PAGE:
Cornhusker Economics January 20, 20162015 Legislative Review & 2016 PreviewThis newsletter reviews major 2015 legislation affecting agriculture and briefly previews some potential issues in 2016.
What were the main ag and natural resource issues in the 2015 legislative session?
Grain elevator failure, agritourism, livestock development, and EPA power plant regulations
What was the grain elevator bill?
LB183 (Sen. Johnson, Wahoo) addresses some issues from the 2014 Pierce grain elevator failure, particularly regarding payment on bad grain checks. Now, for a grain producer to recover on a bad grain check, the producer must first request payment within 15 days of the last grain delivery–a shorter deadline than previously. Second, the producer must cash the check within 15 days of receipt. Third, if the check bounces, the producer has 15 days to report the bad check to the Nebraska Public Service Commission (which regulates grain elevators).
How important are these three deadlines? Very important: if the producer misses any single deadline, the producer won’t recover on the bad grain check.
Anything else? Yes--LB183 also excludes commercial grain buyers from those able to recover on a grain dealer insurance bond. In the Pierce elevator failure, over half the insurance payments went to commercial grain buyers. LB183 now limits recovery to grain producers, but they must meet all three of the 15-day deadlines.
What happened with agritourism liability?
LB329 (Sen. Schilz, Ogallala) provides limited personal injury liability protection for qualifying agritourism operations. LB329 is intended to reduce agritourism liability insurance costs, encouraging more producers to engage in commercial outdoor recreation and other agritourism enterprises. This is a pretty important change which could lead to more farmers and ranchers taking a look at agritourism options for their operations.
We know that livestock development was important in 2015.
That’s right and two proposals were enacted into law. LB106 (Sen. Watermeier, Syracuse) directs the Nebraska Department of Agriculture to develop a zoning evaluation matrix (checklist) to assist counties in considering proposed livestock developments. Counties are not required to adopt or follow the state matrix in making zoning decisions.
And the other livestock development bill is?
LB175 (Sen. Schilz) increases the maximum state investment tax credit for new livestock facilities from $30,000 to $150,000. So larger operations can qualify.
How would you summarize the 2015 legislative session for agriculture?
The elevator failure bill and the agritourism bill were both very important. LB183 tightens up the process for pursuing claims for bad grain checks, but also increases the insurance amount that would be available to producers. So it was a big step forward.
High liability insurance costs have been the biggest issue obstacle to farmers and ranchers getting involved in commercial outdoor recreation. LB329 is a big step to bring those insurance premiums down. If insurance costs do come down, more producers might take a harder look at getting in the outdoor recreation business–which would be great for rural Nebraska.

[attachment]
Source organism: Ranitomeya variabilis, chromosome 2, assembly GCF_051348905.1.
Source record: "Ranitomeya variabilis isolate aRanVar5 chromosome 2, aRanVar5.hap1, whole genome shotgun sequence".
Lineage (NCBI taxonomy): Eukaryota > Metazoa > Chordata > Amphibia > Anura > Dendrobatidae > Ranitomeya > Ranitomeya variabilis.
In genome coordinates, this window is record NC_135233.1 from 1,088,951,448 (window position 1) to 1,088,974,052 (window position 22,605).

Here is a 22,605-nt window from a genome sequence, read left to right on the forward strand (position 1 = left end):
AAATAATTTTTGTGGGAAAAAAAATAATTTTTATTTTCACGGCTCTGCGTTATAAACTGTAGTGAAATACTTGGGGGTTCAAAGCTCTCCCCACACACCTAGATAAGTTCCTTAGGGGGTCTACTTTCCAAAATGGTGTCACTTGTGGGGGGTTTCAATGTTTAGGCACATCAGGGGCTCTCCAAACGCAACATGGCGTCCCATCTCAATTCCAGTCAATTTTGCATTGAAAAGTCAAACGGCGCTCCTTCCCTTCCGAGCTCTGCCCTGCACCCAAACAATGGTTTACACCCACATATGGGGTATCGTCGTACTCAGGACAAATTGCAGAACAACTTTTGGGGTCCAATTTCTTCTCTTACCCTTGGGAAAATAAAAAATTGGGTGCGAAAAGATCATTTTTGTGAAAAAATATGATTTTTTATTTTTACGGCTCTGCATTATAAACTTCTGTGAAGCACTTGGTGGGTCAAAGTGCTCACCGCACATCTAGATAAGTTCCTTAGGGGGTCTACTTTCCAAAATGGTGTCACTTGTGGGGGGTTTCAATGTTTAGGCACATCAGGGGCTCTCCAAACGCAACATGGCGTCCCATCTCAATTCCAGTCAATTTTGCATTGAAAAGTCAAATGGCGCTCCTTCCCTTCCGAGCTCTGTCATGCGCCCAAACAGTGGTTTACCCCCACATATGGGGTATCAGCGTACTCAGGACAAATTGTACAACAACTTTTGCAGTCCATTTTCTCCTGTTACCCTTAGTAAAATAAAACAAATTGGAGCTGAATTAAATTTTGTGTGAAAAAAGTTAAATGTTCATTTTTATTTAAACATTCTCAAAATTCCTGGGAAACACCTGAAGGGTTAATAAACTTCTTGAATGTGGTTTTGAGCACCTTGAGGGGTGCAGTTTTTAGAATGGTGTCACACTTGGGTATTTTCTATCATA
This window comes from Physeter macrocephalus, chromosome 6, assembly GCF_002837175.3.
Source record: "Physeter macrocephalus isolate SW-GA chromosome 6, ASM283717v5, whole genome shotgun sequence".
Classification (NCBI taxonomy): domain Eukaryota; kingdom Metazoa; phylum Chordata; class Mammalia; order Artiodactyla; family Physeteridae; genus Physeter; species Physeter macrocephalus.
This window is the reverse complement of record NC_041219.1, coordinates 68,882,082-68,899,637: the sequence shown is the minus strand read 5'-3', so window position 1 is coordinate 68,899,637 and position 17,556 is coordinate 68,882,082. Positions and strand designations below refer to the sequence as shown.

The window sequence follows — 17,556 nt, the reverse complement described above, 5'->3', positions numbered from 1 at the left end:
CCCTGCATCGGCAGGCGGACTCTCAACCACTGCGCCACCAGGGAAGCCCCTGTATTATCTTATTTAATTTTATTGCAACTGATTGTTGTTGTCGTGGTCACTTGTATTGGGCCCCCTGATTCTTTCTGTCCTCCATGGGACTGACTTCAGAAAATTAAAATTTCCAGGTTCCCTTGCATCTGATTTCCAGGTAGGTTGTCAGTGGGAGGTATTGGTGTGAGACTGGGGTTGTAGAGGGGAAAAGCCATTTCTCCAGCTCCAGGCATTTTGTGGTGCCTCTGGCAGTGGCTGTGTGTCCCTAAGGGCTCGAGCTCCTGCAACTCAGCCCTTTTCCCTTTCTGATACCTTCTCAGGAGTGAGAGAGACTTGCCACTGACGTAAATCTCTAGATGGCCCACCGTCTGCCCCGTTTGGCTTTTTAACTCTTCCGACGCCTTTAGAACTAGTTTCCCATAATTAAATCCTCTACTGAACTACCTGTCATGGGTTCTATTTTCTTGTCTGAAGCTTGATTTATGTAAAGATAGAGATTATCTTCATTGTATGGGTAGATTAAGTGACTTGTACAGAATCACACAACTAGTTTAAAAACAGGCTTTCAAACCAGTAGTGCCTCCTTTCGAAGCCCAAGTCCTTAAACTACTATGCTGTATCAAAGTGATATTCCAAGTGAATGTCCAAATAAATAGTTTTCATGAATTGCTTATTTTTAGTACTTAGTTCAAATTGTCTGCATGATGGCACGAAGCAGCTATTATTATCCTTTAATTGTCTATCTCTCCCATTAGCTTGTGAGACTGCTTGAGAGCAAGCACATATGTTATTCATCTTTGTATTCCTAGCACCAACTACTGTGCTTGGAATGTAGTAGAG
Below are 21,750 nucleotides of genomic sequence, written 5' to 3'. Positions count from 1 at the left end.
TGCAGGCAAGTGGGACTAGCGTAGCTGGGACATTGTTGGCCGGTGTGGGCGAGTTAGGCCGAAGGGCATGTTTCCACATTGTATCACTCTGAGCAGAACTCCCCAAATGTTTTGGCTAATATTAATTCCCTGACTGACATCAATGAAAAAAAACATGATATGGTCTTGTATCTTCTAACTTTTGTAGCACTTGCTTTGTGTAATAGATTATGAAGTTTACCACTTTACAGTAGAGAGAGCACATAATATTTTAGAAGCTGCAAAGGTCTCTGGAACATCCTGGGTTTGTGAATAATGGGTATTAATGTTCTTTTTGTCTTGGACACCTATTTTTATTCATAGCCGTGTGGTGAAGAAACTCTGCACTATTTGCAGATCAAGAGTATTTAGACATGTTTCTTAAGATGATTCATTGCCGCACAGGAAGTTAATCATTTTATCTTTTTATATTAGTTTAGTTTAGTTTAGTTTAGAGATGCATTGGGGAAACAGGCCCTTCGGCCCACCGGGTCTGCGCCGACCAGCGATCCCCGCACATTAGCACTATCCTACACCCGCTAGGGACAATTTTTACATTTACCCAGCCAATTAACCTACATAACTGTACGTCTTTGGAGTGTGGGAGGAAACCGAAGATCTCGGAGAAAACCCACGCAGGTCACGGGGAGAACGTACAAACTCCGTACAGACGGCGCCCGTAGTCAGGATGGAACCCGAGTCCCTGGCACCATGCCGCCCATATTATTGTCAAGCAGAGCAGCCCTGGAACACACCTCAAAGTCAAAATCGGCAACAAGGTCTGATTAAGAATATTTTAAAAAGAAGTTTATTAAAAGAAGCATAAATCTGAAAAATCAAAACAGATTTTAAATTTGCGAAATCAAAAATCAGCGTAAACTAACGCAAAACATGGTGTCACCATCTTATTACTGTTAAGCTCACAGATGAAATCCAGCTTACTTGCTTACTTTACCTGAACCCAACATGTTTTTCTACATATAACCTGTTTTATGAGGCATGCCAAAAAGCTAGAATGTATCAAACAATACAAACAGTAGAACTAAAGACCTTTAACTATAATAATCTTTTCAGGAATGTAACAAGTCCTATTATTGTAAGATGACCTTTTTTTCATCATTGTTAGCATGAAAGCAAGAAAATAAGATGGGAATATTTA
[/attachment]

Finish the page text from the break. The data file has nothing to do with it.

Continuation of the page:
What about livestock development?
LB106 could end up having a big impact on county livestock zoning decisions down the road. County zoning can be a barrier to new livestock development, and the state livestock zoning matrix could be a useful tool bringing more consistency to county zoning decisions. Counties will be able to decide whether to use the matrix and whether to modify it to reflect local circumstances better. But if they do use it, that could lead to livestock operators having a better idea of whether they can expect zoning approval for a proposed operation, and that transparency can only be a good thing.
What issues will we see in 2016?
Packer feeding, clean energy, and property taxes.
What was the packer feeding bill?
LB176 (Sen. Schilz) would authorize meatpackers to own swine and contract to have their swine custom fed by Nebraska producers. Supporters say LB176 would provide opportunities for younger producers to get started in swine production, and would help keep meatpackers in Nebraska instead of moving to Iowa where packer feeding is legal. Opponents say LB176 would give meatpackers too much influence over Nebraska swine markets. LB176 had enough votes for enactment in 2015, but not enough votes to end a filibuster. But I think Sen. Schilz will try again.
What about clean energy incentives?
LB423 would increase state tax credits for new Nebraska renewable electricity (wind, solar) facilities. Supporters say wind farms generate substantial rural economic benefits. Opponents say that additional wind farms could put some of existing coal-fired power plants out of business. LB423 also had enough votes for enactment in 2015, but not enough votes to overcome a filibuster. It should be back in 2016.
Any other 2016 issues?
Property tax reform, the state budget, and clean energy. Ag groups will likely seek property tax relief, but finding the state funding to pay for it won’t be easy. EPA power plant regulations may be an issue in 2016. The 2016 legislative session should be a lively one.
J. David Aiken
Agricultural Law Specialist
Dept. of Agricultural Economics
University of Nebraska-Lincoln